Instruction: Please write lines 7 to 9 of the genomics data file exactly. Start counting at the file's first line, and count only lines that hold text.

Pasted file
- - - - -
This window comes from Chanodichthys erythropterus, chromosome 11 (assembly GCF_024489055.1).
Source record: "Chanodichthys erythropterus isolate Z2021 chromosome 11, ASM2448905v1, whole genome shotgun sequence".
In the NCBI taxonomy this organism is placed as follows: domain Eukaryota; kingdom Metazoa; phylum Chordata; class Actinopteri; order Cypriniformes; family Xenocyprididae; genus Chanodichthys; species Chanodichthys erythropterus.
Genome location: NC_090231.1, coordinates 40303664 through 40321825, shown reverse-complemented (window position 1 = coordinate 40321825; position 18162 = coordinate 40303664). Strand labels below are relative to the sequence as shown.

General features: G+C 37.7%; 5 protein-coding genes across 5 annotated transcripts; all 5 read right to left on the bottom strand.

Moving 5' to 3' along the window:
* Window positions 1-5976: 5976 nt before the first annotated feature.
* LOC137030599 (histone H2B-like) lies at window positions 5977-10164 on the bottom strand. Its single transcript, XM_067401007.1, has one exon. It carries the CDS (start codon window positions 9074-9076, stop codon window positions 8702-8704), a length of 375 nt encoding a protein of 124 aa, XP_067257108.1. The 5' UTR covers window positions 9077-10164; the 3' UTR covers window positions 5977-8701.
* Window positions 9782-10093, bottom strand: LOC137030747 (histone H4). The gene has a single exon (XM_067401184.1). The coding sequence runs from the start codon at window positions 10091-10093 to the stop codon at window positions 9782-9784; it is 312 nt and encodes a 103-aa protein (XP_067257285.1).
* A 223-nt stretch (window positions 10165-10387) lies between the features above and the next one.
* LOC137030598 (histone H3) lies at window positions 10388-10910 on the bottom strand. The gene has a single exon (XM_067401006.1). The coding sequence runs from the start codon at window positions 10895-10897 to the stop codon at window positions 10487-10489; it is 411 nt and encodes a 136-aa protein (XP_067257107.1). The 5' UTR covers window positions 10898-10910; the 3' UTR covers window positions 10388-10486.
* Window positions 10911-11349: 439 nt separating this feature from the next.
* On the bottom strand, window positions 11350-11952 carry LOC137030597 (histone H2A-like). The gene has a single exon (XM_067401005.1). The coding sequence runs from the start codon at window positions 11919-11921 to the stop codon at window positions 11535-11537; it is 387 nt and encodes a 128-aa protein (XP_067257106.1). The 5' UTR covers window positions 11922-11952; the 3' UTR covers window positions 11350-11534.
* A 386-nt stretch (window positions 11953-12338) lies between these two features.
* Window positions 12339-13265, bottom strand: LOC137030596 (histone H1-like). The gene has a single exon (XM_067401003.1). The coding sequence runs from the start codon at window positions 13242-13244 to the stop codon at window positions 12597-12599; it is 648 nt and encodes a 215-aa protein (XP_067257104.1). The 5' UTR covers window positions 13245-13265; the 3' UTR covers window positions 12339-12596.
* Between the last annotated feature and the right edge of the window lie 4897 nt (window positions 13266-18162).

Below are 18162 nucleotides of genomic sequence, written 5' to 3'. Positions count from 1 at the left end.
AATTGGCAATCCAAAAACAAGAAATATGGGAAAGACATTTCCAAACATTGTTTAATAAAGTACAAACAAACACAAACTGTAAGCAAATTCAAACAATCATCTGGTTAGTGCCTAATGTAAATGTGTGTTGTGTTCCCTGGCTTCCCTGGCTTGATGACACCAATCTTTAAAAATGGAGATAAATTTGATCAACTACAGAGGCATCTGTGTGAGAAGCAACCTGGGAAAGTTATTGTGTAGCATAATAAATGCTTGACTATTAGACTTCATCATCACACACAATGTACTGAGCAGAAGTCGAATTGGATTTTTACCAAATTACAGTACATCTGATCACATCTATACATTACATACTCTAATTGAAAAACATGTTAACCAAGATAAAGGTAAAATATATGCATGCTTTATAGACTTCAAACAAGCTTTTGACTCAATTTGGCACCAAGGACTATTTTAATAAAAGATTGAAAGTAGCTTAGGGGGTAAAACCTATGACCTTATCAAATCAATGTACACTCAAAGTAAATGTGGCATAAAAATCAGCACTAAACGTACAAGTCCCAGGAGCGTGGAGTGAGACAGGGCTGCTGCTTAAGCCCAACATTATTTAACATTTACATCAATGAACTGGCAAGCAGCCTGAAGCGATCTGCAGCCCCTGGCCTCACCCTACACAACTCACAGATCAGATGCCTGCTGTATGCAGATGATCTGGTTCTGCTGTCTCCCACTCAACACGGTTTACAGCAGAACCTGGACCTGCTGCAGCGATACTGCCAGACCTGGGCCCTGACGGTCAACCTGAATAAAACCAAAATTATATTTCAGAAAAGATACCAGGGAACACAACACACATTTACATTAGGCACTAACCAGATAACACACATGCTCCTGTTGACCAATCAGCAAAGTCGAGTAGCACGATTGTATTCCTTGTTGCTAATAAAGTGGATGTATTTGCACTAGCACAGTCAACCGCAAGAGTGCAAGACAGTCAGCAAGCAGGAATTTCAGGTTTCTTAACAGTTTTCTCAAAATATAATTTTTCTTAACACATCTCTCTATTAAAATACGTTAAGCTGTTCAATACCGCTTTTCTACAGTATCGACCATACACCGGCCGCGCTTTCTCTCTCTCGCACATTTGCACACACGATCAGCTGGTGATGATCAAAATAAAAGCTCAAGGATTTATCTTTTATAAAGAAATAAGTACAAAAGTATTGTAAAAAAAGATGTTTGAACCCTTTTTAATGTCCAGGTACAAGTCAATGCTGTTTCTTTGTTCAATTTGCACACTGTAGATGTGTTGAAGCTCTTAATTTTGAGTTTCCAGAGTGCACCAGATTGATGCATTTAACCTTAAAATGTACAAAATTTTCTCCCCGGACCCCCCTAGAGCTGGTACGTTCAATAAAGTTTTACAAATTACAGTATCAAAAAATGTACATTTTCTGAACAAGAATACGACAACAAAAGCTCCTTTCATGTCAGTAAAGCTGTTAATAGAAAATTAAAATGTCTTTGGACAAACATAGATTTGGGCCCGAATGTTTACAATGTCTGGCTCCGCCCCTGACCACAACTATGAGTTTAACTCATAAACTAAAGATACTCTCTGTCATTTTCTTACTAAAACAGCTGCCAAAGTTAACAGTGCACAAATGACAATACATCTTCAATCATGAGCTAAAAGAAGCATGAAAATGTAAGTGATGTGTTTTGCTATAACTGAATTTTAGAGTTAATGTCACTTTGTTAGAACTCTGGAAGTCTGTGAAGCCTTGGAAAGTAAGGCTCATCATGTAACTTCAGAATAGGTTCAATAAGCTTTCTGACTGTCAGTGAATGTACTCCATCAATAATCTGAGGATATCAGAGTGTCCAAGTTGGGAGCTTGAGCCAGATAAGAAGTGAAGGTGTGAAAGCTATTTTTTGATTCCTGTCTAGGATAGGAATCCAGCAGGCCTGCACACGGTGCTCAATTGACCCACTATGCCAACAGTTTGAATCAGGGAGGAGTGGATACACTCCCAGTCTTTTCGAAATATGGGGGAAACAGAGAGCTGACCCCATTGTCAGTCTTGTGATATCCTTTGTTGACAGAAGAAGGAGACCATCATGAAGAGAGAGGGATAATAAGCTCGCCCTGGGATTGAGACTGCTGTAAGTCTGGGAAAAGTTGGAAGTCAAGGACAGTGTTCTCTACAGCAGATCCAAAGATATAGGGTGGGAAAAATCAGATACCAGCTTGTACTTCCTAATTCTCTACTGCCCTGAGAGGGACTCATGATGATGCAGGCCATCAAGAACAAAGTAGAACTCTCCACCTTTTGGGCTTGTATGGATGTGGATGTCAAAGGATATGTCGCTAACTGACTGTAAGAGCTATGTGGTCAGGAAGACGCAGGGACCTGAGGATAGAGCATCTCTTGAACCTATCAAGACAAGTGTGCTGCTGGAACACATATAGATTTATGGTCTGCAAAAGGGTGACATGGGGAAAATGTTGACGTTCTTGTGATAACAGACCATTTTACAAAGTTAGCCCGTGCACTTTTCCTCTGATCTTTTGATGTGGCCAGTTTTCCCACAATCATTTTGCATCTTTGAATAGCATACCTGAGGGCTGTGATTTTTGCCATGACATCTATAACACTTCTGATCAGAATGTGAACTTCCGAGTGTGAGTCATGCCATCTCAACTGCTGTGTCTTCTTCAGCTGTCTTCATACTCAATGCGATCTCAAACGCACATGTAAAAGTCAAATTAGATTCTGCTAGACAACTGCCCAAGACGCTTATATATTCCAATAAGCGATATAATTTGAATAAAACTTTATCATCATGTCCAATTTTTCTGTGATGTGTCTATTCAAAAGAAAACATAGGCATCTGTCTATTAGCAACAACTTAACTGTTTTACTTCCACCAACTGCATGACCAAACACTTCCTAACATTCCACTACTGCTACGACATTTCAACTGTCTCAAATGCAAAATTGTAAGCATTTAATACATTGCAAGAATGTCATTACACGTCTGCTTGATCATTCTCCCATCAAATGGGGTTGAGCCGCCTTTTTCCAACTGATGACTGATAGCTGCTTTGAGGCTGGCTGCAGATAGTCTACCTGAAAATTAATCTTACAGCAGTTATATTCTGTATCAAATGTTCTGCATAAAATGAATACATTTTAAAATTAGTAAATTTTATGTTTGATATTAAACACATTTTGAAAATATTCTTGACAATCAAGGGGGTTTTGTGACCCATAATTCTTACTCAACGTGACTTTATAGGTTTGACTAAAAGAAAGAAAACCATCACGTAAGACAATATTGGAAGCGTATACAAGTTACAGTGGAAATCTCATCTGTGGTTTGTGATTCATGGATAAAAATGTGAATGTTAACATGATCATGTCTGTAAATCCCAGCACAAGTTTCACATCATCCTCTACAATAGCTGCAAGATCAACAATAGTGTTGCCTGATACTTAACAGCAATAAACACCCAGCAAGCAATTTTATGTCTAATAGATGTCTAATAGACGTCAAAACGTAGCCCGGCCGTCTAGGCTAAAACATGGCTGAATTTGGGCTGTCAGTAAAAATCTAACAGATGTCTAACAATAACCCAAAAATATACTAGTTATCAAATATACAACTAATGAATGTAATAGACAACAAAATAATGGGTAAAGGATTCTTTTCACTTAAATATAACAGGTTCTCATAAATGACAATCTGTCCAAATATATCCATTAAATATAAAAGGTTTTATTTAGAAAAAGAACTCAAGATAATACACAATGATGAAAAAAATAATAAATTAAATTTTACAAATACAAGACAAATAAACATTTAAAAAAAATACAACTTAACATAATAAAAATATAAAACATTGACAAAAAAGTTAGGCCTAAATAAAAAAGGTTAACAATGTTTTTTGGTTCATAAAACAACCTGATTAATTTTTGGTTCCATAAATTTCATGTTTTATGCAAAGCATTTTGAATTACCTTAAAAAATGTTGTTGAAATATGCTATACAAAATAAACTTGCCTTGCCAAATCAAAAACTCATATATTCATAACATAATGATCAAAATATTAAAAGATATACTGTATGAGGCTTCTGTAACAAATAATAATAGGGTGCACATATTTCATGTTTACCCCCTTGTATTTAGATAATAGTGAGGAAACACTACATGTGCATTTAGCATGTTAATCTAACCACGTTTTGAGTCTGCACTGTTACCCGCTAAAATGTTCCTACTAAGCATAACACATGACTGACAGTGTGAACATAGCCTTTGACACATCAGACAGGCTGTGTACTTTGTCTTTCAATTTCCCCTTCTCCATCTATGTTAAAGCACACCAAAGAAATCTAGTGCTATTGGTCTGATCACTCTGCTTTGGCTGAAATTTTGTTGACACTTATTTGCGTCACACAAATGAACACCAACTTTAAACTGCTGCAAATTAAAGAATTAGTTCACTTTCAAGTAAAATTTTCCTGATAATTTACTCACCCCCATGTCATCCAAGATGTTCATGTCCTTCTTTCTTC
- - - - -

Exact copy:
* Window positions 1-5976: 5976 nt before the first annotated feature.
* LOC137030599 (histone H2B-like) lies at window positions 5977-10164 on the bottom strand. Its single transcript, XM_067401007.1, has one exon. It carries the CDS (start codon window positions 9074-9076, stop codon window positions 8702-8704), a length of 375 nt encoding a protein of 124 aa, XP_067257108.1. The 5' UTR covers window positions 9077-10164; the 3' UTR covers window positions 5977-8701.
* Window positions 9782-10093, bottom strand: LOC137030747 (histone H4). The gene has a single exon (XM_067401184.1). The coding sequence runs from the start codon at window positions 10091-10093 to the stop codon at window positions 9782-9784; it is 312 nt and encodes a 103-aa protein (XP_067257285.1).